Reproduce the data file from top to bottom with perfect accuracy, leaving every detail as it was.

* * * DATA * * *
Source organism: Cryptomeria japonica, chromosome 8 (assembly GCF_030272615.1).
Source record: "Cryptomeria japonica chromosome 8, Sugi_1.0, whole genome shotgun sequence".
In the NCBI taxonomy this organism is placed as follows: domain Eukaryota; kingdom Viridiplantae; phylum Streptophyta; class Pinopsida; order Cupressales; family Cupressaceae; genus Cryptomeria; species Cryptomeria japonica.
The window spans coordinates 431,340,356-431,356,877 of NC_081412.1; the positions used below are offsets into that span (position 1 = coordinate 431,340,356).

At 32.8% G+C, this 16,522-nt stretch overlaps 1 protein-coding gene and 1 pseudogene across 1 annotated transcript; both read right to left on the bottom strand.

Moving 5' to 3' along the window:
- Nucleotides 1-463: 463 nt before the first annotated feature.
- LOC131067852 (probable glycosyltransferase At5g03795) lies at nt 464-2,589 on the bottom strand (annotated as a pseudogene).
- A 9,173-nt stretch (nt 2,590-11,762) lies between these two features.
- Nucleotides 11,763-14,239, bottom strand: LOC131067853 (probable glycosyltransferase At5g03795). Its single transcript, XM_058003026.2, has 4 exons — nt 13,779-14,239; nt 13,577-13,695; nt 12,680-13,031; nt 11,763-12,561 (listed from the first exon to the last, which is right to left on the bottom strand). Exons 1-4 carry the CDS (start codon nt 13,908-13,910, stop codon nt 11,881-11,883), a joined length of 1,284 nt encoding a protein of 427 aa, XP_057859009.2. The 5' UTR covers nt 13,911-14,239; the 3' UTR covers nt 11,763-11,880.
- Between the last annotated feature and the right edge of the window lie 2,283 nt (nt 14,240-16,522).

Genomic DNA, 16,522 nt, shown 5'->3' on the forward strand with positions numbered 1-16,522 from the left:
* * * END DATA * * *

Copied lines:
Source organism: Cryptomeria japonica, chromosome 8 (assembly GCF_030272615.1).
Source record: "Cryptomeria japonica chromosome 8, Sugi_1.0, whole genome shotgun sequence".
In the NCBI taxonomy this organism is placed as follows: domain Eukaryota; kingdom Viridiplantae; phylum Streptophyta; class Pinopsida; order Cupressales; family Cupressaceae; genus Cryptomeria; species Cryptomeria japonica.
The window spans coordinates 431,340,356-431,356,877 of NC_081412.1; the positions used below are offsets into that span (position 1 = coordinate 431,340,356).

At 32.8% G+C, this 16,522-nt stretch overlaps 1 protein-coding gene and 1 pseudogene across 1 annotated transcript; both read right to left on the bottom strand.

Moving 5' to 3' along the window:
- Nucleotides 1-463: 463 nt before the first annotated feature.
- LOC131067852 (probable glycosyltransferase At5g03795) lies at nt 464-2,589 on the bottom strand (annotated as a pseudogene).
- A 9,173-nt stretch (nt 2,590-11,762) lies between these two features.
- Nucleotides 11,763-14,239, bottom strand: LOC131067853 (probable glycosyltransferase At5g03795). Its single transcript, XM_058003026.2, has 4 exons — nt 13,779-14,239; nt 13,577-13,695; nt 12,680-13,031; nt 11,763-12,561 (listed from the first exon to the last, which is right to left on the bottom strand). Exons 1-4 carry the CDS (start codon nt 13,908-13,910, stop codon nt 11,881-11,883), a joined length of 1,284 nt encoding a protein of 427 aa, XP_057859009.2. The 5' UTR covers nt 13,911-14,239; the 3' UTR covers nt 11,763-11,880.
- Between the last annotated feature and the right edge of the window lie 2,283 nt (nt 14,240-16,522).

Genomic DNA, 16,522 nt, shown 5'->3' on the forward strand with positions numbered 1-16,522 from the left: